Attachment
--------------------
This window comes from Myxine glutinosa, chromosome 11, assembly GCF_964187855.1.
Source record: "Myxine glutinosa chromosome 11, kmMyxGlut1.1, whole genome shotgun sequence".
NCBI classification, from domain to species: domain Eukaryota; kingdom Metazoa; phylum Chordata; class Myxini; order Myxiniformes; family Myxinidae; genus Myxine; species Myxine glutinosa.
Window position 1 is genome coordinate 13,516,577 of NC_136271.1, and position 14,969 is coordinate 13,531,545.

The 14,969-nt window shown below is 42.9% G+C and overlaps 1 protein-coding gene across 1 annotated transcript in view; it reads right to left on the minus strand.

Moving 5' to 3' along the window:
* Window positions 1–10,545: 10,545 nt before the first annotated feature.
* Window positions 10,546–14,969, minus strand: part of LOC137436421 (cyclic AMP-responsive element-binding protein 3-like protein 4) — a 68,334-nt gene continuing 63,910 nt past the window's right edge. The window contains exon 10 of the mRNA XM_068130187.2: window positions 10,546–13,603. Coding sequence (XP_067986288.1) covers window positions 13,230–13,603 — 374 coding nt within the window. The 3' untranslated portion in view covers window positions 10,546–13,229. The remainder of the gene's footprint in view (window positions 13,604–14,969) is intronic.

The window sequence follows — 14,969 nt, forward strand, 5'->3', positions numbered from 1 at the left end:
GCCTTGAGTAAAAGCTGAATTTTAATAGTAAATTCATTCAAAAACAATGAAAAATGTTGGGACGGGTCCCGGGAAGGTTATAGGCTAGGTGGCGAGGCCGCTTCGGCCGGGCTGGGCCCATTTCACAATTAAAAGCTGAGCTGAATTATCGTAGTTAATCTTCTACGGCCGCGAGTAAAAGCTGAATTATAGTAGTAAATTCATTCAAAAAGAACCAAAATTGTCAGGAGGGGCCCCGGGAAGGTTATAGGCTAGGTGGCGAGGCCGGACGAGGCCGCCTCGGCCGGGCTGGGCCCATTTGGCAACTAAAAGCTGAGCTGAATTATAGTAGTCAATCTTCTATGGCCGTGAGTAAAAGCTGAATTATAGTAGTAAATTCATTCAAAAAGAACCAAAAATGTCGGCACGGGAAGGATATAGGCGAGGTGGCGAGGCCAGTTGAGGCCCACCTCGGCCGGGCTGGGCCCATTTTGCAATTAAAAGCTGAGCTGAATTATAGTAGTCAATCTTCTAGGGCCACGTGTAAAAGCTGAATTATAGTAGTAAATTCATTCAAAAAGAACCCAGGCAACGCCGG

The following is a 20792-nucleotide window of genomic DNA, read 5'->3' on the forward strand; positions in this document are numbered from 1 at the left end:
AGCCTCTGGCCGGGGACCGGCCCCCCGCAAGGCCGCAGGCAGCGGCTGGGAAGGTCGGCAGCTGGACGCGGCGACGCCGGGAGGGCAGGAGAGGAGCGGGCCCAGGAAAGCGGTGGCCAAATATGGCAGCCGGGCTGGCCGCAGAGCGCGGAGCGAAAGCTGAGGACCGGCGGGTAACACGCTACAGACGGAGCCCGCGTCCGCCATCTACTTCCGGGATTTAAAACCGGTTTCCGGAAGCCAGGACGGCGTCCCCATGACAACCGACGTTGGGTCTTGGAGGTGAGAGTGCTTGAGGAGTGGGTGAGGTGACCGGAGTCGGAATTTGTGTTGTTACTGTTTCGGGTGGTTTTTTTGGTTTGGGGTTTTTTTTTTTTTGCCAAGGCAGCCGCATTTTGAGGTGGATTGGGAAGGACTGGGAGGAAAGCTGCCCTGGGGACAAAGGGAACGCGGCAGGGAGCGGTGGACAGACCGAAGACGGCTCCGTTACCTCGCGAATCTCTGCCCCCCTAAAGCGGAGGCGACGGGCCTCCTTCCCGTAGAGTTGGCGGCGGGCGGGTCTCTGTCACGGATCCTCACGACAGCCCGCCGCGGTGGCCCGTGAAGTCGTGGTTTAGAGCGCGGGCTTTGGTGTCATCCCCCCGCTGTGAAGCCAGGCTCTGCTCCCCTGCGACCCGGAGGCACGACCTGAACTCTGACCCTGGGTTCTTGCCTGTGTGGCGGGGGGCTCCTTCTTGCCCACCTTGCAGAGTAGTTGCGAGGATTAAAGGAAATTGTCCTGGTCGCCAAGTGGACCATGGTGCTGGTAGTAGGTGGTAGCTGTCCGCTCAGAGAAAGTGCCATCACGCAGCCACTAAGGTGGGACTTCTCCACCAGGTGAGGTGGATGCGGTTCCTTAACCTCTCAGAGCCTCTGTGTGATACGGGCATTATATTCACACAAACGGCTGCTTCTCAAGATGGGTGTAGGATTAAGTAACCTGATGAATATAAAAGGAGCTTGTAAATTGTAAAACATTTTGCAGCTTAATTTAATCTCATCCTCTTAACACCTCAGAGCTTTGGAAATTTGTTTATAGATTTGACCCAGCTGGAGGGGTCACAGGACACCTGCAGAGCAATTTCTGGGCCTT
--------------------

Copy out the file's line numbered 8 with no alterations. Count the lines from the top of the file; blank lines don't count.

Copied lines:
* Window positions 10,546–14,969, minus strand: part of LOC137436421 (cyclic AMP-responsive element-binding protein 3-like protein 4) — a 68,334-nt gene continuing 63,910 nt past the window's right edge. The window contains exon 10 of the mRNA XM_068130187.2: window positions 10,546–13,603. Coding sequence (XP_067986288.1) covers window positions 13,230–13,603 — 374 coding nt within the window. The 3' untranslated portion in view covers window positions 10,546–13,229. The remainder of the gene's footprint in view (window positions 13,604–14,969) is intronic.